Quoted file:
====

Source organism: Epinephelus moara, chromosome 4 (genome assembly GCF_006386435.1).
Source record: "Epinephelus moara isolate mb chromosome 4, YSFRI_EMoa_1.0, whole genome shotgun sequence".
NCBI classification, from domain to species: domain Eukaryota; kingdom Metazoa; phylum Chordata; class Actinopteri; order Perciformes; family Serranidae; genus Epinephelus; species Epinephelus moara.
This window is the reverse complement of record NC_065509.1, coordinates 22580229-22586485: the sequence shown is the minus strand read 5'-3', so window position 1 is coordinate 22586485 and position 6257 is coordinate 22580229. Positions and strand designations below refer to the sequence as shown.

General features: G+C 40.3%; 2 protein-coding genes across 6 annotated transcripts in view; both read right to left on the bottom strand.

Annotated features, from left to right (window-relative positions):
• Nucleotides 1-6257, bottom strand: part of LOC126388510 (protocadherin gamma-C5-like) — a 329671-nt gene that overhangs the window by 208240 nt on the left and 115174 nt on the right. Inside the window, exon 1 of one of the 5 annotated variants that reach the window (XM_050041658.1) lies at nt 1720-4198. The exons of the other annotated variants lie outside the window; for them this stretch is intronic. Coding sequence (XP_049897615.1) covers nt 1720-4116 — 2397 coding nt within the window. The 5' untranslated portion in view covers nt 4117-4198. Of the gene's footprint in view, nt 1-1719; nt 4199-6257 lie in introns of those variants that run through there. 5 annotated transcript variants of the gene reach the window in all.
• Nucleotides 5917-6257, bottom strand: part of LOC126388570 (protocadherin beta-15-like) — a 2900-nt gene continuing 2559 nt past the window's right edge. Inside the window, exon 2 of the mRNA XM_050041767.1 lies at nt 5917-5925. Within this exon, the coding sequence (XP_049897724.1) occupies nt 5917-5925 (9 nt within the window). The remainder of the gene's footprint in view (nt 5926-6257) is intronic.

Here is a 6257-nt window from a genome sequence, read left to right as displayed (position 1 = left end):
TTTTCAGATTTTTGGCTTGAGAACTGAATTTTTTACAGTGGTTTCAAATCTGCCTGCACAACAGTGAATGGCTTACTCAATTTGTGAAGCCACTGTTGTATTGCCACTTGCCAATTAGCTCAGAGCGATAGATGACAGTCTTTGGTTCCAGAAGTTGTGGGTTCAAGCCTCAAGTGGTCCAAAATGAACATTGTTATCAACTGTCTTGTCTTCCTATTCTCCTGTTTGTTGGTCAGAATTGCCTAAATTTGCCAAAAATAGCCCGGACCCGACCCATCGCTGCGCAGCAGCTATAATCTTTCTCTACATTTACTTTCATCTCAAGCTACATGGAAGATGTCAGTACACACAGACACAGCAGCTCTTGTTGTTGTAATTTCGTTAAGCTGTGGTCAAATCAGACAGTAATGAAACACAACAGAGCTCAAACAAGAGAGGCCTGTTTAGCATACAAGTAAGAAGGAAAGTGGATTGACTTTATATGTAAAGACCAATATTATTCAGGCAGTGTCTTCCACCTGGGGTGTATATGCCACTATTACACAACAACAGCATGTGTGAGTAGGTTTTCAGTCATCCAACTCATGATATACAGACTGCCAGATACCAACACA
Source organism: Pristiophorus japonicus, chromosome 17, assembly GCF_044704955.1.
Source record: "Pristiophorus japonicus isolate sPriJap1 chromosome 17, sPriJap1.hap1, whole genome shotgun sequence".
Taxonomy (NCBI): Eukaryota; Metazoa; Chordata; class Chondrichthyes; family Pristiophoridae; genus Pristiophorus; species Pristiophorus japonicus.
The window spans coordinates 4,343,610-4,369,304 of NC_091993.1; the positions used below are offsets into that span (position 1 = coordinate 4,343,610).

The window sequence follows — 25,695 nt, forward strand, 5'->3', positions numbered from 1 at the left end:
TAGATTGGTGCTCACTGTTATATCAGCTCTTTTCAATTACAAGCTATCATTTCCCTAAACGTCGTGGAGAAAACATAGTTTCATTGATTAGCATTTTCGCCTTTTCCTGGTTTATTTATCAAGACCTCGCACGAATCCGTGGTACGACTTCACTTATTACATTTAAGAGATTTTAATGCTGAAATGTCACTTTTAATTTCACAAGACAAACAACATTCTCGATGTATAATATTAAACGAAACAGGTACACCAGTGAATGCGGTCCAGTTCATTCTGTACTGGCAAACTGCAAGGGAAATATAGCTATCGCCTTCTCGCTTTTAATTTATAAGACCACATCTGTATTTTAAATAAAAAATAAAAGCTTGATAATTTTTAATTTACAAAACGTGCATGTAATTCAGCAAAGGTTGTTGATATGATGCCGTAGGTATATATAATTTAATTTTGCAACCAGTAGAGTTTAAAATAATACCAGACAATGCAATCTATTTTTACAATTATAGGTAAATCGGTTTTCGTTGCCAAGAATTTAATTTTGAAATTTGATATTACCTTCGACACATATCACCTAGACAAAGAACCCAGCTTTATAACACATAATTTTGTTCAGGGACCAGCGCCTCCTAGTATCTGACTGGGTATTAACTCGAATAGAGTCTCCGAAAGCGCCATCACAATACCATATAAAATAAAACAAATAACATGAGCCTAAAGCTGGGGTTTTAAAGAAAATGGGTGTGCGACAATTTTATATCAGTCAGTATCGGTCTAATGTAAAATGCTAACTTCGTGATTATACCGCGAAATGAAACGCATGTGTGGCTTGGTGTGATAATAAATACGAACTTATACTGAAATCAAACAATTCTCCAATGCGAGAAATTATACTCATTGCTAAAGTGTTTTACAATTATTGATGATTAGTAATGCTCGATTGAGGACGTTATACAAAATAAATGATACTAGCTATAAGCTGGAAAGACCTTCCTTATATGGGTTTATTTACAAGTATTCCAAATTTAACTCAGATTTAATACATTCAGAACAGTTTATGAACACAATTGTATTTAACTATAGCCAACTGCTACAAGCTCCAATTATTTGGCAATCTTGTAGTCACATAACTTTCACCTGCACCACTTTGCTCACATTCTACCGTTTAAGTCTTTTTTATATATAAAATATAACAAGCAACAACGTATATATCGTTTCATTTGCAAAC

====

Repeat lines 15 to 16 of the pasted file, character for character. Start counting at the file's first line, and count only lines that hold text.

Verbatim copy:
The window sequence follows — 25,695 nt, forward strand, 5'->3', positions numbered from 1 at the left end:
TAGATTGGTGCTCACTGTTATATCAGCTCTTTTCAATTACAAGCTATCATTTCCCTAAACGTCGTGGAGAAAACATAGTTTCATTGATTAGCATTTTCGCCTTTTCCTGGTTTATTTATCAAGACCTCGCACGAATCCGTGGTACGACTTCACTTATTACATTTAAGAGATTTTAATGCTGAAATGTCACTTTTAATTTCACAAGACAAACAACATTCTCGATGTATAATATTAAACGAAACAGGTACACCAGTGAATGCGGTCCAGTTCATTCTGTACTGGCAAACTGCAAGGGAAATATAGCTATCGCCTTCTCGCTTTTAATTTATAAGACCACATCTGTATTTTAAATAAAAAATAAAAGCTTGATAATTTTTAATTTACAAAACGTGCATGTAATTCAGCAAAGGTTGTTGATATGATGCCGTAGGTATATATAATTTAATTTTGCAACCAGTAGAGTTTAAAATAATACCAGACAATGCAATCTATTTTTACAATTATAGGTAAATCGGTTTTCGTTGCCAAGAATTTAATTTTGAAATTTGATATTACCTTCGACACATATCACCTAGACAAAGAACCCAGCTTTATAACACATAATTTTGTTCAGGGACCAGCGCCTCCTAGTATCTGACTGGGTATTAACTCGAATAGAGTCTCCGAAAGCGCCATCACAATACCATATAAAATAAAACAAATAACATGAGCCTAAAGCTGGGGTTTTAAAGAAAATGGGTGTGCGACAATTTTATATCAGTCAGTATCGGTCTAATGTAAAATGCTAACTTCGTGATTATACCGCGAAATGAAACGCATGTGTGGCTTGGTGTGATAATAAATACGAACTTATACTGAAATCAAACAATTCTCCAATGCGAGAAATTATACTCATTGCTAAAGTGTTTTACAATTATTGATGATTAGTAATGCTCGATTGAGGACGTTATACAAAATAAATGATACTAGCTATAAGCTGGAAAGACCTTCCTTATATGGGTTTATTTACAAGTATTCCAAATTTAACTCAGATTTAATACATTCAGAACAGTTTATGAACACAATTGTATTTAACTATAGCCAACTGCTACAAGCTCCAATTATTTGGCAATCTTGTAGTCACATAACTTTCACCTGCACCACTTTGCTCACATTCTACCGTTTAAGTCTTTTTTATATATAAAATATAACAAGCAACAACGTATATATCGTTTCATTTGCAAAC